Expression of 367 genes for cytokines and cytokine receptors in macrophages was profiled with cDNA macroarrays (SuperArray, Frederick, MD) at 0, 2, 6, 12, 24 h of exposure to apoptotic debris. Developed membranes were scanned and hybridization intensities for each spot were measured using Image Quant software (Molecular Dynamics, Sunnyvale, CA) and background subtracted. Numeric spot density data were exported into a spreadsheet software for data analyses. Results were confirmed by real-time PCR assays for selected genes as indicated in the Results section.
Nuclear extracts from TGFBI-activated and control fibroblast cultures were prepared using nuclear extraction kit from Active Motif (Carlsbad, CA) and adjusted for total protein content using Bio-Rad assays. DNA binding by 345 different transcription factors was evaluated using protein/DNA TranSignal™ system (Panomics, Redwood City, CA), following the manufacturer’s recommendations. To validate selected results of the protein-DNA array experiments, electromobility shift assay kit (Active Motiff), including p53-specific consensus sequence probe and corresponding mutant probe, was used as described (23).
Total RNA purification, reverse transcription, and real-time PCR were performed using LightCycler (Roche, Indianapolis, IN), as previously described (22). Quantification of internal control 18S ribosomal RNA was performed as reported previously (23). The PCR reaction mixture included the recommended components of the FastStart DNA Master Hybridization Probes Hot Start Reaction Mix (Roche, Indianapolis, IN).The fold difference in gene expression relative to 18S ribosomal RNA between treated and untreated cultures was calculated using the 2−ΔΔCt method (26). The primers and the hybridization probes for collagen α2(I) mRNA were designed and prepared by TIB Molbiol (Adelphia, NJ). The primers for collagen α2(I) mRNA were: forward, 5′ – GAT GGT GAA GAT GGT CCC ACA GG – 3′ and reverse, 5′ – GGT CGT CCG GGT TTT CCA GGG T – 3′. The hybridization probes were labeled with fluorescein at the 3′-terminus (3FL) of one probe and with LightCycler Red at the 5′-terminus (5LC) of the other probe. The probes were 3FL 5′ – TTC CAA GGA CCT GCT GGT GAG CCT – 3′ and 5LC 5′ – TGA ACC TGG TCA AAC TGG TCC TGC AG – 3′. TGFBI-specific primers and PU.1-specific primers were designed and tested for specificity by SuperArray (Frederick, MD), and their specificity has been additionally confirmed in our preliminary experiments. Real-time PCR assays (RT2 Profiler™, SuperArray, Frederick, MD) were utilized to measure expression of 84 genes related to extracellular matrix in fibroblasts, following the manufacturer’s recommendations.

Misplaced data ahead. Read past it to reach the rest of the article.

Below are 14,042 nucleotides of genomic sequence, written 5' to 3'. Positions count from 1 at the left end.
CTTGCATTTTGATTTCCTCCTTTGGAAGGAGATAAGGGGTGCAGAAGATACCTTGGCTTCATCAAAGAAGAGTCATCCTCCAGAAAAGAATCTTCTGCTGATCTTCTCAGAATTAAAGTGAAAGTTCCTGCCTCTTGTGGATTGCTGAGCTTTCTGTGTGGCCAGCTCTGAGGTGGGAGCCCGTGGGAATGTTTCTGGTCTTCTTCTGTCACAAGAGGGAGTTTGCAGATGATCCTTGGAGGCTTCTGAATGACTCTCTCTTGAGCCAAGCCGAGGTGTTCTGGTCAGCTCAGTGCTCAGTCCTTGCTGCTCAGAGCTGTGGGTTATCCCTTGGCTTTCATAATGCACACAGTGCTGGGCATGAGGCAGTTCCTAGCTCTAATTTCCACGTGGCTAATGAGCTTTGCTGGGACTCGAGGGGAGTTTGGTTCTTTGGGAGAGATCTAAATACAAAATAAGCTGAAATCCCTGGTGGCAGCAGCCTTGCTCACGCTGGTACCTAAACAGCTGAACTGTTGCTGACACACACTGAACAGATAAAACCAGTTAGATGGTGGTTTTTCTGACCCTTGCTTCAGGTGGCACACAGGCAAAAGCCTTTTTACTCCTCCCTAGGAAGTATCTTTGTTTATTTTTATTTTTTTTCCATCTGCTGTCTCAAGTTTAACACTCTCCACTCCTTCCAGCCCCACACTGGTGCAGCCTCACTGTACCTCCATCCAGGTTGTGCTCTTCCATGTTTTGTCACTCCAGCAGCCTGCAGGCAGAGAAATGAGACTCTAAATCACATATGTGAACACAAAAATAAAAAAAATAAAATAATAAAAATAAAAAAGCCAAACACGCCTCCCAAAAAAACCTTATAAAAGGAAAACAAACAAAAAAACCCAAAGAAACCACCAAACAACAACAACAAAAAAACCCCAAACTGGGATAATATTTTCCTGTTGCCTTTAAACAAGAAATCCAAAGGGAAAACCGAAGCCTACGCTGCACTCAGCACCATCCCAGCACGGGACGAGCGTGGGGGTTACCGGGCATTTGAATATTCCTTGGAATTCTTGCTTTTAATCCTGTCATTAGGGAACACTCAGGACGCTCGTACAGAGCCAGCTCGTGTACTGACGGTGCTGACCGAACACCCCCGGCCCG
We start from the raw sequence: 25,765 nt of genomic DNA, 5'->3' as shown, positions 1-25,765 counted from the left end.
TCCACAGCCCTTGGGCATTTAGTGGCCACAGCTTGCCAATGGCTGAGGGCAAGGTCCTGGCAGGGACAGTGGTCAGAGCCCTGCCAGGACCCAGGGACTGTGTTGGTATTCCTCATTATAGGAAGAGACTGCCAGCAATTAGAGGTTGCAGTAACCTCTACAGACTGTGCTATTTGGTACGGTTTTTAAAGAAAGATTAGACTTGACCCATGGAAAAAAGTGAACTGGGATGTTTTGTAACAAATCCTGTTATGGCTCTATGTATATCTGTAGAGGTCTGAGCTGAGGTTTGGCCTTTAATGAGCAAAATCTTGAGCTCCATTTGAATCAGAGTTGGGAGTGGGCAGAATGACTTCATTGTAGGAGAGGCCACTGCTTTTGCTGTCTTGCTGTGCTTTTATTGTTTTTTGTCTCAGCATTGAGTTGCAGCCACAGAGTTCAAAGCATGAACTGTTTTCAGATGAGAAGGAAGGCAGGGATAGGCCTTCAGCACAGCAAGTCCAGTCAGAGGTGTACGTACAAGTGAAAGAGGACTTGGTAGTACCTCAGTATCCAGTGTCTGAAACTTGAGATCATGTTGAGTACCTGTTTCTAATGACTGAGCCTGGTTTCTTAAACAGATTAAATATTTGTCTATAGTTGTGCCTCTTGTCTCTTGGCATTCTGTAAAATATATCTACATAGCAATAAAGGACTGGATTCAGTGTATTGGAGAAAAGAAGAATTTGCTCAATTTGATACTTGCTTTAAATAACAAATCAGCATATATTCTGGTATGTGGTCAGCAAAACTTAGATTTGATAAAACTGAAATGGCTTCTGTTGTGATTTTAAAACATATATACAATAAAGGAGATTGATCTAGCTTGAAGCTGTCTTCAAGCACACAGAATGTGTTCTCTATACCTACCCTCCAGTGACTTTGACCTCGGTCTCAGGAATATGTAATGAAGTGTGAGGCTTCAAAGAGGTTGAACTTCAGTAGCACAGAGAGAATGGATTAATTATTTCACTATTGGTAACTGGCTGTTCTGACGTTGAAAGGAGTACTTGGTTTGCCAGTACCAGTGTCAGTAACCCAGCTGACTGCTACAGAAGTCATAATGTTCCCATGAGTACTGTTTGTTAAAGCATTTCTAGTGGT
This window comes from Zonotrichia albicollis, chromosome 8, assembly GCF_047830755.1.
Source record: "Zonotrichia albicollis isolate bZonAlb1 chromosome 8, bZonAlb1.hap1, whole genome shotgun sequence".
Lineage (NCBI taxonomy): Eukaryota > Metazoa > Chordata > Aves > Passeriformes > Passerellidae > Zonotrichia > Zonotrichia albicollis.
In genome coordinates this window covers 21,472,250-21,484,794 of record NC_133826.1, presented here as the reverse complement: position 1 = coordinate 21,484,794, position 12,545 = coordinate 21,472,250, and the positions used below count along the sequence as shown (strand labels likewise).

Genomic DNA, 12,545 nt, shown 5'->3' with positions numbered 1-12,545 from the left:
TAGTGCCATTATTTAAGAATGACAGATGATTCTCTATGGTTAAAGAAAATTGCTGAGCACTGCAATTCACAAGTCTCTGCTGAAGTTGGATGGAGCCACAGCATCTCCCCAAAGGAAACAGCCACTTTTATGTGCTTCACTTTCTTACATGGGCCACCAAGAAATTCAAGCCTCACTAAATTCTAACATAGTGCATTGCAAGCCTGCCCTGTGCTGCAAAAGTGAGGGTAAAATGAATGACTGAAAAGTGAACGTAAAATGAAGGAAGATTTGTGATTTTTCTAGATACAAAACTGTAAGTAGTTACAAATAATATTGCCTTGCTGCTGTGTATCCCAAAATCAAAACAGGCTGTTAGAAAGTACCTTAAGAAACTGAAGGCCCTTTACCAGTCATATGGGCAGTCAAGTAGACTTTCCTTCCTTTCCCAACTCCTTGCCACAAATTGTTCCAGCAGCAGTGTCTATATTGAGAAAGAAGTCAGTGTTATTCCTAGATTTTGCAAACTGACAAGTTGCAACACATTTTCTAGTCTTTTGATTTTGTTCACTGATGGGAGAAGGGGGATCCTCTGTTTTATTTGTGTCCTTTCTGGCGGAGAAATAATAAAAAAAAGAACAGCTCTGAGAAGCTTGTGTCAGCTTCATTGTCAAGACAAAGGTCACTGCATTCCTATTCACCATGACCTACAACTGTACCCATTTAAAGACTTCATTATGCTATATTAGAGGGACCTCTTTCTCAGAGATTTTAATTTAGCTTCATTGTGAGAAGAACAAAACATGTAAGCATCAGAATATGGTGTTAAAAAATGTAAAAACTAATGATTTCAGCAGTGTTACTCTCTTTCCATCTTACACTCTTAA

TAMRA-labeled apoptotic cells were co-cultured with either THP-1 derived macrophages (TDM), monocyte-derived macrophages (MDM), or alveolar macrophages (AM) for 2 h. The subsequent washing completely removed the non-ingested apoptotic material (Figure 1). On average, 31 ± 6% of macrophages have engulfed at least one apoptotic particle. There was no significant difference in the percent phagocytosis between the three types of macrophages (p > 0.05, one-way ANOVA). Since fibroblast proliferation and collagen turnover jointly define fibrosis, we tested whether ingestion of apoptotic debris affects these two processes in the macrophage-fibroblast co-cultures. Phagocytosis of TDM, MDM, or AM did not affect proliferation rates in the macrophages-fibroblast co-cultures (p > 0.05, two-tailed Student’s t-test comparing co-cultures of primary pulmonary fibroblasts with macrophages that engulfed or did not engulf apoptotic cells).